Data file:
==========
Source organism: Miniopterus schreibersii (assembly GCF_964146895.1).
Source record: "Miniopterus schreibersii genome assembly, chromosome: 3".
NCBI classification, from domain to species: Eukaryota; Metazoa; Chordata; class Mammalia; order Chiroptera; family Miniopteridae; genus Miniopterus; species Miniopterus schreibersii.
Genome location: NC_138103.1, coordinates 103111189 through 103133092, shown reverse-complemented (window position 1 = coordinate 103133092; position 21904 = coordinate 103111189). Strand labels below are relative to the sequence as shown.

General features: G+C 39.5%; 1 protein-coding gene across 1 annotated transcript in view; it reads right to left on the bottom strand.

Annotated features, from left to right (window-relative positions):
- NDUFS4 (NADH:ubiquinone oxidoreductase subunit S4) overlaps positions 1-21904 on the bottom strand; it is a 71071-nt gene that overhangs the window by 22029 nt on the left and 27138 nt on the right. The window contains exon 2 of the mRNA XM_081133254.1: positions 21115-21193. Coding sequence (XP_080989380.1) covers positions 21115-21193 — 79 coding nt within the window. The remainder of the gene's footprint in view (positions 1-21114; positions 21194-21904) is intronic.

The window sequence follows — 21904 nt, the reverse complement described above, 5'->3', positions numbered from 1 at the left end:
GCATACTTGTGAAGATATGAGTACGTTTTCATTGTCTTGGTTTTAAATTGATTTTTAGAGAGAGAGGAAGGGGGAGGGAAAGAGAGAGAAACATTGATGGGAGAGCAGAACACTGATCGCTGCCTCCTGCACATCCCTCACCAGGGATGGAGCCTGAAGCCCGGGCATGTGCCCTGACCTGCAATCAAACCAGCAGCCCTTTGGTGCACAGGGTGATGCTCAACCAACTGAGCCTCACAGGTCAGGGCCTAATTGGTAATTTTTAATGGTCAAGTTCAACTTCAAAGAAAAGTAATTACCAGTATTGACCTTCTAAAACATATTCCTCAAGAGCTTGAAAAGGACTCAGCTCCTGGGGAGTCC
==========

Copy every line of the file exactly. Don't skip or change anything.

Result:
Source organism: Miniopterus schreibersii (assembly GCF_964146895.1).
Source record: "Miniopterus schreibersii genome assembly, chromosome: 3".
NCBI classification, from domain to species: Eukaryota; Metazoa; Chordata; class Mammalia; order Chiroptera; family Miniopteridae; genus Miniopterus; species Miniopterus schreibersii.
Genome location: NC_138103.1, coordinates 103111189 through 103133092, shown reverse-complemented (window position 1 = coordinate 103133092; position 21904 = coordinate 103111189). Strand labels below are relative to the sequence as shown.

General features: G+C 39.5%; 1 protein-coding gene across 1 annotated transcript in view; it reads right to left on the bottom strand.

Annotated features, from left to right (window-relative positions):
- NDUFS4 (NADH:ubiquinone oxidoreductase subunit S4) overlaps positions 1-21904 on the bottom strand; it is a 71071-nt gene that overhangs the window by 22029 nt on the left and 27138 nt on the right. The window contains exon 2 of the mRNA XM_081133254.1: positions 21115-21193. Coding sequence (XP_080989380.1) covers positions 21115-21193 — 79 coding nt within the window. The remainder of the gene's footprint in view (positions 1-21114; positions 21194-21904) is intronic.

The window sequence follows — 21904 nt, the reverse complement described above, 5'->3', positions numbered from 1 at the left end:
GCATACTTGTGAAGATATGAGTACGTTTTCATTGTCTTGGTTTTAAATTGATTTTTAGAGAGAGAGGAAGGGGGAGGGAAAGAGAGAGAAACATTGATGGGAGAGCAGAACACTGATCGCTGCCTCCTGCACATCCCTCACCAGGGATGGAGCCTGAAGCCCGGGCATGTGCCCTGACCTGCAATCAAACCAGCAGCCCTTTGGTGCACAGGGTGATGCTCAACCAACTGAGCCTCACAGGTCAGGGCCTAATTGGTAATTTTTAATGGTCAAGTTCAACTTCAAAGAAAAGTAATTACCAGTATTGACCTTCTAAAACATATTCCTCAAGAGCTTGAAAAGGACTCAGCTCCTGGGGAGTCC